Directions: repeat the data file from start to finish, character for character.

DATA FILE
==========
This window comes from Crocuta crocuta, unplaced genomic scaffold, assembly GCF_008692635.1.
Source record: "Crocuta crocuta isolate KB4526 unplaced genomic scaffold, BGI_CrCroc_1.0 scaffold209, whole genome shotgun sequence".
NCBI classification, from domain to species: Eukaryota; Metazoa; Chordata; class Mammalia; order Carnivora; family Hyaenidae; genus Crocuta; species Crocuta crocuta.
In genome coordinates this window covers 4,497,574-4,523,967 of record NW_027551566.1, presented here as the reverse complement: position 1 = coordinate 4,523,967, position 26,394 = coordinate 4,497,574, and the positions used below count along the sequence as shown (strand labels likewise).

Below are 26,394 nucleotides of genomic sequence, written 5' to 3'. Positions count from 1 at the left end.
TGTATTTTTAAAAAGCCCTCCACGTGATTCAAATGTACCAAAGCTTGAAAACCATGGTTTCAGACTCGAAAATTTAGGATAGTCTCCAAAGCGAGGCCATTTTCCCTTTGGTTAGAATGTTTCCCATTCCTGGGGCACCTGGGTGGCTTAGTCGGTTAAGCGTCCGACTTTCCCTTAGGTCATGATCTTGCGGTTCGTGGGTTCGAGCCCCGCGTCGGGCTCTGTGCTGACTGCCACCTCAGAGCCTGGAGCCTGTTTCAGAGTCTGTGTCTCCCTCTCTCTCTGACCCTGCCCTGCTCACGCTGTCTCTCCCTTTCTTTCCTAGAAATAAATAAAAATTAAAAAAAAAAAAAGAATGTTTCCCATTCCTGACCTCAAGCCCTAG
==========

This window comes from Crocuta crocuta, unplaced genomic scaffold, assembly GCF_008692635.1.
Source record: "Crocuta crocuta isolate KB4526 unplaced genomic scaffold, BGI_CrCroc_1.0 scaffold209, whole genome shotgun sequence".
NCBI classification, from domain to species: Eukaryota; Metazoa; Chordata; class Mammalia; order Carnivora; family Hyaenidae; genus Crocuta; species Crocuta crocuta.
In genome coordinates this window covers 4,497,574-4,523,967 of record NW_027551566.1, presented here as the reverse complement: position 1 = coordinate 4,523,967, position 26,394 = coordinate 4,497,574, and the positions used below count along the sequence as shown (strand labels likewise).

Below are 26,394 nucleotides of genomic sequence, written 5' to 3'. Positions count from 1 at the left end.
TGTATTTTTAAAAAGCCCTCCACGTGATTCAAATGTACCAAAGCTTGAAAACCATGGTTTCAGACTCGAAAATTTAGGATAGTCTCCAAAGCGAGGCCATTTTCCCTTTGGTTAGAATGTTTCCCATTCCTGGGGCACCTGGGTGGCTTAGTCGGTTAAGCGTCCGACTTTCCCTTAGGTCATGATCTTGCGGTTCGTGGGTTCGAGCCCCGCGTCGGGCTCTGTGCTGACTGCCACCTCAGAGCCTGGAGCCTGTTTCAGAGTCTGTGTCTCCCTCTCTCTCTGACCCTGCCCTGCTCACGCTGTCTCTCCCTTTCTTTCCTAGAAATAAATAAAAATTAAAAAAAAAAAAAGAATGTTTCCCATTCCTGACCTCAAGCCCTAG